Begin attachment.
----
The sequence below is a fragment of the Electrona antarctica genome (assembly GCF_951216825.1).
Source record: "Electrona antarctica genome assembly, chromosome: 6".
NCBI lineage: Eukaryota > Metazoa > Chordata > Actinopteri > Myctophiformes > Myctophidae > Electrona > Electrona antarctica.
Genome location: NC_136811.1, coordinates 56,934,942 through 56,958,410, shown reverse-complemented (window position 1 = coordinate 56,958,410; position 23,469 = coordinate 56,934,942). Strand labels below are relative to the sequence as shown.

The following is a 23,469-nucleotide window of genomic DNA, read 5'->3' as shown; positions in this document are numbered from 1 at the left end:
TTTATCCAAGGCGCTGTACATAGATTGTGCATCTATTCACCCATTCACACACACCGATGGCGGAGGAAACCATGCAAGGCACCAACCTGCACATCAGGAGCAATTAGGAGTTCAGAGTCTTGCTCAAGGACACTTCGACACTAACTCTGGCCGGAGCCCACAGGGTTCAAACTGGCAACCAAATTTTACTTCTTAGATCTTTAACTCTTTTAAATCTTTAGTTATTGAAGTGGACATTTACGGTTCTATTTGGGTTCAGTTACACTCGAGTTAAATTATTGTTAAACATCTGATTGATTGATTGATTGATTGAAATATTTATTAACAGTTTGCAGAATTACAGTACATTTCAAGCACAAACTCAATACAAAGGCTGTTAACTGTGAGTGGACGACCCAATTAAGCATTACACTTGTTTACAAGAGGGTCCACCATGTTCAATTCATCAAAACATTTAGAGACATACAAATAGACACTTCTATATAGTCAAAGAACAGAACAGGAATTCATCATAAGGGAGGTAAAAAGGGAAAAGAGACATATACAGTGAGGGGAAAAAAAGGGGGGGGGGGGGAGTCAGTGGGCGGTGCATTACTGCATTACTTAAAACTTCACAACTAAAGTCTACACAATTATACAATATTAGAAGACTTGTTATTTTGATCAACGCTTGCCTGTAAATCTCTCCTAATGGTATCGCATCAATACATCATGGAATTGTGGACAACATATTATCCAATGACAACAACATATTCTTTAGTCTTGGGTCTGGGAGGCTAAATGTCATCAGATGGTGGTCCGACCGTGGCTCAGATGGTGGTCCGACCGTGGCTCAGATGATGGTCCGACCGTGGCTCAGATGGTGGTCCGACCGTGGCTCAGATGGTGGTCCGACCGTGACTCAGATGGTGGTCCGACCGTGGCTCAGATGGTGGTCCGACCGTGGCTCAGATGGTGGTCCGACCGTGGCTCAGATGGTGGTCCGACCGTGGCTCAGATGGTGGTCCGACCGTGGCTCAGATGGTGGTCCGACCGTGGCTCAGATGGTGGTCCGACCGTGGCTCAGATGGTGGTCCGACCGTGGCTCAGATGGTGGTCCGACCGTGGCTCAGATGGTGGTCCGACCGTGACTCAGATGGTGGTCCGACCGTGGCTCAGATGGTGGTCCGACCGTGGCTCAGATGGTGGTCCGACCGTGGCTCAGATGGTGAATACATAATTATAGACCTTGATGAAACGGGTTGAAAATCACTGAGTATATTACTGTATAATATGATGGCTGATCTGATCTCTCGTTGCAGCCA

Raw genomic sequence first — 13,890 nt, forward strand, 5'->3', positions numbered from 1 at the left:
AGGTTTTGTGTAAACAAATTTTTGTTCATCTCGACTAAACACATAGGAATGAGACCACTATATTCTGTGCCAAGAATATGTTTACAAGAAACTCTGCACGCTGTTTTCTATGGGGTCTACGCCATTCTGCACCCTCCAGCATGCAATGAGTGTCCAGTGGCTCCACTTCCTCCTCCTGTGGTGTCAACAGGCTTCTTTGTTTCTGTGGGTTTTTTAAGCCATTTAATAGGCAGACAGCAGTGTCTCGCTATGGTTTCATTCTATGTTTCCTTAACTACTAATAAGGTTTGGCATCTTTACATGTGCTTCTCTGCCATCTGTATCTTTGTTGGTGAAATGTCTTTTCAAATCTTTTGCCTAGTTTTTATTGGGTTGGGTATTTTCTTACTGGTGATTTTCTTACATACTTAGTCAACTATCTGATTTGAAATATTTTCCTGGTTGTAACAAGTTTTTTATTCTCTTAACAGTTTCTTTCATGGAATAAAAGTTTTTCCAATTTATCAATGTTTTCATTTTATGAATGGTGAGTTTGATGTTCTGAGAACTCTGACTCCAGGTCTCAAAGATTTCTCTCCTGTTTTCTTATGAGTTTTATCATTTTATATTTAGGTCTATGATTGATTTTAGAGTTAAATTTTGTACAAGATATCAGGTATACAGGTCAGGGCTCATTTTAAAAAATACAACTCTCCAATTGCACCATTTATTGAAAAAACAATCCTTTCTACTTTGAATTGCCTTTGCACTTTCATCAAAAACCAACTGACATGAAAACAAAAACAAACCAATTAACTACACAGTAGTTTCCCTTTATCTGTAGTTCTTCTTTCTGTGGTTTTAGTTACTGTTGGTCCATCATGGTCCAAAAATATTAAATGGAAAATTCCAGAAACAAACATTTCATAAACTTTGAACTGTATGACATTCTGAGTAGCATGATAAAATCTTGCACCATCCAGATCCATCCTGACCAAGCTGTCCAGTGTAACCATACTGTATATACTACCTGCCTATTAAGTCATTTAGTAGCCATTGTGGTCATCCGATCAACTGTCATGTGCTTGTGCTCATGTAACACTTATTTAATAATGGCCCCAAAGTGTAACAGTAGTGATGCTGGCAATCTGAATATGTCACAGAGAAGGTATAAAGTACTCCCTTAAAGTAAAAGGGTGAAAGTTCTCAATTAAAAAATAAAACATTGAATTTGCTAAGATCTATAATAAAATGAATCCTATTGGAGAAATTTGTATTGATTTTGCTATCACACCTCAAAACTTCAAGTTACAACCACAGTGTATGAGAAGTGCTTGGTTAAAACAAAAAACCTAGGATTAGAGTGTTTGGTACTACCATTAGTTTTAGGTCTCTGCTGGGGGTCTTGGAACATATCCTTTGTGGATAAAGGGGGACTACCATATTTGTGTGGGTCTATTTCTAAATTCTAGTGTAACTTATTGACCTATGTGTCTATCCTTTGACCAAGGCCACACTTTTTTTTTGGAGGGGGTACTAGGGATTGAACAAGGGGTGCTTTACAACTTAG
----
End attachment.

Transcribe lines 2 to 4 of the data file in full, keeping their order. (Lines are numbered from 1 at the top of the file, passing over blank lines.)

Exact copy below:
Source record: "Electrona antarctica genome assembly, chromosome: 6".
NCBI lineage: Eukaryota > Metazoa > Chordata > Actinopteri > Myctophiformes > Myctophidae > Electrona > Electrona antarctica.
Genome location: NC_136811.1, coordinates 56,934,942 through 56,958,410, shown reverse-complemented (window position 1 = coordinate 56,958,410; position 23,469 = coordinate 56,934,942). Strand labels below are relative to the sequence as shown.